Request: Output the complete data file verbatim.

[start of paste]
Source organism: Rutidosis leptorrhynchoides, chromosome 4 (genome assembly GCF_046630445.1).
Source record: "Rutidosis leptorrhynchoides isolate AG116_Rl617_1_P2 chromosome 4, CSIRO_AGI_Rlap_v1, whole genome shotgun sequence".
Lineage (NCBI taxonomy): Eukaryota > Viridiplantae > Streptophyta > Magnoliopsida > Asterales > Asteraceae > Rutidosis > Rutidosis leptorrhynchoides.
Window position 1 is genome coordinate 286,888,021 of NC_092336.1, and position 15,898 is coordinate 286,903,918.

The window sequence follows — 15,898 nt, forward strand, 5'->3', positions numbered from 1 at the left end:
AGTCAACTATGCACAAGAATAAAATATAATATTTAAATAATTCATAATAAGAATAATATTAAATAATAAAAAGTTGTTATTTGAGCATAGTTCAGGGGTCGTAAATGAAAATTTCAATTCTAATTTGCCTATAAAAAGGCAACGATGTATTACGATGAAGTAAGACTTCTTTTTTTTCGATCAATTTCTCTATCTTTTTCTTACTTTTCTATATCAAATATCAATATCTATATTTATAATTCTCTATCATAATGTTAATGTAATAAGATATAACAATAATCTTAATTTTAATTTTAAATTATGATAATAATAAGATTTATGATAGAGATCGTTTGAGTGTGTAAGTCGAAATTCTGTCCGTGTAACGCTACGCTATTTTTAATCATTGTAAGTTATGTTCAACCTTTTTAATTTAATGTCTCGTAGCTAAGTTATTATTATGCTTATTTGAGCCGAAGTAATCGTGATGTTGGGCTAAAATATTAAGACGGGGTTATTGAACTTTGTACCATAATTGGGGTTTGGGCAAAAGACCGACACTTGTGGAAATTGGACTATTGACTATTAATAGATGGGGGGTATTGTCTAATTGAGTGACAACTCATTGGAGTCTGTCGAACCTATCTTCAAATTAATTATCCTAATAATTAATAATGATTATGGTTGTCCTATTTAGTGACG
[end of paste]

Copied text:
Source organism: Rutidosis leptorrhynchoides, chromosome 4 (genome assembly GCF_046630445.1).
Source record: "Rutidosis leptorrhynchoides isolate AG116_Rl617_1_P2 chromosome 4, CSIRO_AGI_Rlap_v1, whole genome shotgun sequence".
Lineage (NCBI taxonomy): Eukaryota > Viridiplantae > Streptophyta > Magnoliopsida > Asterales > Asteraceae > Rutidosis > Rutidosis leptorrhynchoides.
Window position 1 is genome coordinate 286,888,021 of NC_092336.1, and position 15,898 is coordinate 286,903,918.

The window sequence follows — 15,898 nt, forward strand, 5'->3', positions numbered from 1 at the left end:
AGTCAACTATGCACAAGAATAAAATATAATATTTAAATAATTCATAATAAGAATAATATTAAATAATAAAAAGTTGTTATTTGAGCATAGTTCAGGGGTCGTAAATGAAAATTTCAATTCTAATTTGCCTATAAAAAGGCAACGATGTATTACGATGAAGTAAGACTTCTTTTTTTTCGATCAATTTCTCTATCTTTTTCTTACTTTTCTATATCAAATATCAATATCTATATTTATAATTCTCTATCATAATGTTAATGTAATAAGATATAACAATAATCTTAATTTTAATTTTAAATTATGATAATAATAAGATTTATGATAGAGATCGTTTGAGTGTGTAAGTCGAAATTCTGTCCGTGTAACGCTACGCTATTTTTAATCATTGTAAGTTATGTTCAACCTTTTTAATTTAATGTCTCGTAGCTAAGTTATTATTATGCTTATTTGAGCCGAAGTAATCGTGATGTTGGGCTAAAATATTAAGACGGGGTTATTGAACTTTGTACCATAATTGGGGTTTGGGCAAAAGACCGACACTTGTGGAAATTGGACTATTGACTATTAATAGATGGGGGGTATTGTCTAATTGAGTGACAACTCATTGGAGTCTGTCGAACCTATCTTCAAATTAATTATCCTAATAATTAATAATGATTATGGTTGTCCTATTTAGTGACG